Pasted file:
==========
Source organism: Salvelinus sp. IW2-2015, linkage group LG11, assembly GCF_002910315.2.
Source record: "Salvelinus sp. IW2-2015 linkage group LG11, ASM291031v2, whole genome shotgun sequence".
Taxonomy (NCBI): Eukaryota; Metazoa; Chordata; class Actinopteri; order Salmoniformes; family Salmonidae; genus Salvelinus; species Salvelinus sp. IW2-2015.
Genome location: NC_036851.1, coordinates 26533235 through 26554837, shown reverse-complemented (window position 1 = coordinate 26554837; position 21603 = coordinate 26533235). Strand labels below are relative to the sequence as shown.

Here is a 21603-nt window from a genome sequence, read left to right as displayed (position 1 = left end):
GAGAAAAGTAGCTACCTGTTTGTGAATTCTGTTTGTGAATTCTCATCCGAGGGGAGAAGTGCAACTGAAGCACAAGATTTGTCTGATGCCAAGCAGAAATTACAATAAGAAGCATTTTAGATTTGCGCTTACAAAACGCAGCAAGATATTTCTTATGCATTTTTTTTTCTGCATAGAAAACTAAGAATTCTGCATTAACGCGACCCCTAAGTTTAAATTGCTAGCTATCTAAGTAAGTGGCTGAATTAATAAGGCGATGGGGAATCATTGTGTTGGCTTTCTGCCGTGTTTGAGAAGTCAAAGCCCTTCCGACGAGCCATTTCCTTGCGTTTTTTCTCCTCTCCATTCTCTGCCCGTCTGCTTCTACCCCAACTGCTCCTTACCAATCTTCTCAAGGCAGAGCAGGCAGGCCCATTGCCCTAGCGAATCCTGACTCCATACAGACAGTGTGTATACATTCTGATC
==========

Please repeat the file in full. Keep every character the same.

Source organism: Salvelinus sp. IW2-2015, linkage group LG11, assembly GCF_002910315.2.
Source record: "Salvelinus sp. IW2-2015 linkage group LG11, ASM291031v2, whole genome shotgun sequence".
Taxonomy (NCBI): Eukaryota; Metazoa; Chordata; class Actinopteri; order Salmoniformes; family Salmonidae; genus Salvelinus; species Salvelinus sp. IW2-2015.
Genome location: NC_036851.1, coordinates 26533235 through 26554837, shown reverse-complemented (window position 1 = coordinate 26554837; position 21603 = coordinate 26533235). Strand labels below are relative to the sequence as shown.

Here is a 21603-nt window from a genome sequence, read left to right as displayed (position 1 = left end):
GAGAAAAGTAGCTACCTGTTTGTGAATTCTGTTTGTGAATTCTCATCCGAGGGGAGAAGTGCAACTGAAGCACAAGATTTGTCTGATGCCAAGCAGAAATTACAATAAGAAGCATTTTAGATTTGCGCTTACAAAACGCAGCAAGATATTTCTTATGCATTTTTTTTTCTGCATAGAAAACTAAGAATTCTGCATTAACGCGACCCCTAAGTTTAAATTGCTAGCTATCTAAGTAAGTGGCTGAATTAATAAGGCGATGGGGAATCATTGTGTTGGCTTTCTGCCGTGTTTGAGAAGTCAAAGCCCTTCCGACGAGCCATTTCCTTGCGTTTTTTCTCCTCTCCATTCTCTGCCCGTCTGCTTCTACCCCAACTGCTCCTTACCAATCTTCTCAAGGCAGAGCAGGCAGGCCCATTGCCCTAGCGAATCCTGACTCCATACAGACAGTGTGTATACATTCTGATC